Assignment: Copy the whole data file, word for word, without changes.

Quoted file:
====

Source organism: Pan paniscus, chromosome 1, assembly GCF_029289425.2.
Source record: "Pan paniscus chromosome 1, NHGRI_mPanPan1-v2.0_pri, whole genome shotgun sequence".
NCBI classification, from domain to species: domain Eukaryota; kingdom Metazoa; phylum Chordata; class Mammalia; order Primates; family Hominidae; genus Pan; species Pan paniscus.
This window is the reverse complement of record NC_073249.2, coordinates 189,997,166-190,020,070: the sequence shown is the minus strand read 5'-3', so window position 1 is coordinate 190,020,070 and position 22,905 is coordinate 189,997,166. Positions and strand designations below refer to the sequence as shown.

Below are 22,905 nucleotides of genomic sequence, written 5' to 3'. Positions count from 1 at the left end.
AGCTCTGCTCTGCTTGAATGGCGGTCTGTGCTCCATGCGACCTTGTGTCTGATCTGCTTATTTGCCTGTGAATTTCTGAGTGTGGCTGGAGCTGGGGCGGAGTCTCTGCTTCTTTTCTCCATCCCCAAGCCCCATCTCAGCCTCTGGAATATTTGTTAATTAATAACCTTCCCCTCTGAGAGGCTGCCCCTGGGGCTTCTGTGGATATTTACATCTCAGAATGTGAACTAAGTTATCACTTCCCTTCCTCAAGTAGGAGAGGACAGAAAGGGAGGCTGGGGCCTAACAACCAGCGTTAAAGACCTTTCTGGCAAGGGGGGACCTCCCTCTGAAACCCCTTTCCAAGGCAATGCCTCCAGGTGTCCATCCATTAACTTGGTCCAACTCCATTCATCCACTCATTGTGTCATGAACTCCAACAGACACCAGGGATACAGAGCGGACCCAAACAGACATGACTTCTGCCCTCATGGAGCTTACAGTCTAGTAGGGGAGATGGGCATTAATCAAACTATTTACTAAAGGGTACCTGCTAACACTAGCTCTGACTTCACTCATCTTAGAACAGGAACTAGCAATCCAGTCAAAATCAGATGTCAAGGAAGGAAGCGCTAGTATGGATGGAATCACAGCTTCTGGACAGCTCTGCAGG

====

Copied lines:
Source organism: Pan paniscus, chromosome 1, assembly GCF_029289425.2.
Source record: "Pan paniscus chromosome 1, NHGRI_mPanPan1-v2.0_pri, whole genome shotgun sequence".
NCBI classification, from domain to species: domain Eukaryota; kingdom Metazoa; phylum Chordata; class Mammalia; order Primates; family Hominidae; genus Pan; species Pan paniscus.
This window is the reverse complement of record NC_073249.2, coordinates 189,997,166-190,020,070: the sequence shown is the minus strand read 5'-3', so window position 1 is coordinate 190,020,070 and position 22,905 is coordinate 189,997,166. Positions and strand designations below refer to the sequence as shown.

Below are 22,905 nucleotides of genomic sequence, written 5' to 3'. Positions count from 1 at the left end.
AGCTCTGCTCTGCTTGAATGGCGGTCTGTGCTCCATGCGACCTTGTGTCTGATCTGCTTATTTGCCTGTGAATTTCTGAGTGTGGCTGGAGCTGGGGCGGAGTCTCTGCTTCTTTTCTCCATCCCCAAGCCCCATCTCAGCCTCTGGAATATTTGTTAATTAATAACCTTCCCCTCTGAGAGGCTGCCCCTGGGGCTTCTGTGGATATTTACATCTCAGAATGTGAACTAAGTTATCACTTCCCTTCCTCAAGTAGGAGAGGACAGAAAGGGAGGCTGGGGCCTAACAACCAGCGTTAAAGACCTTTCTGGCAAGGGGGGACCTCCCTCTGAAACCCCTTTCCAAGGCAATGCCTCCAGGTGTCCATCCATTAACTTGGTCCAACTCCATTCATCCACTCATTGTGTCATGAACTCCAACAGACACCAGGGATACAGAGCGGACCCAAACAGACATGACTTCTGCCCTCATGGAGCTTACAGTCTAGTAGGGGAGATGGGCATTAATCAAACTATTTACTAAAGGGTACCTGCTAACACTAGCTCTGACTTCACTCATCTTAGAACAGGAACTAGCAATCCAGTCAAAATCAGATGTCAAGGAAGGAAGCGCTAGTATGGATGGAATCACAGCTTCTGGACAGCTCTGCAGG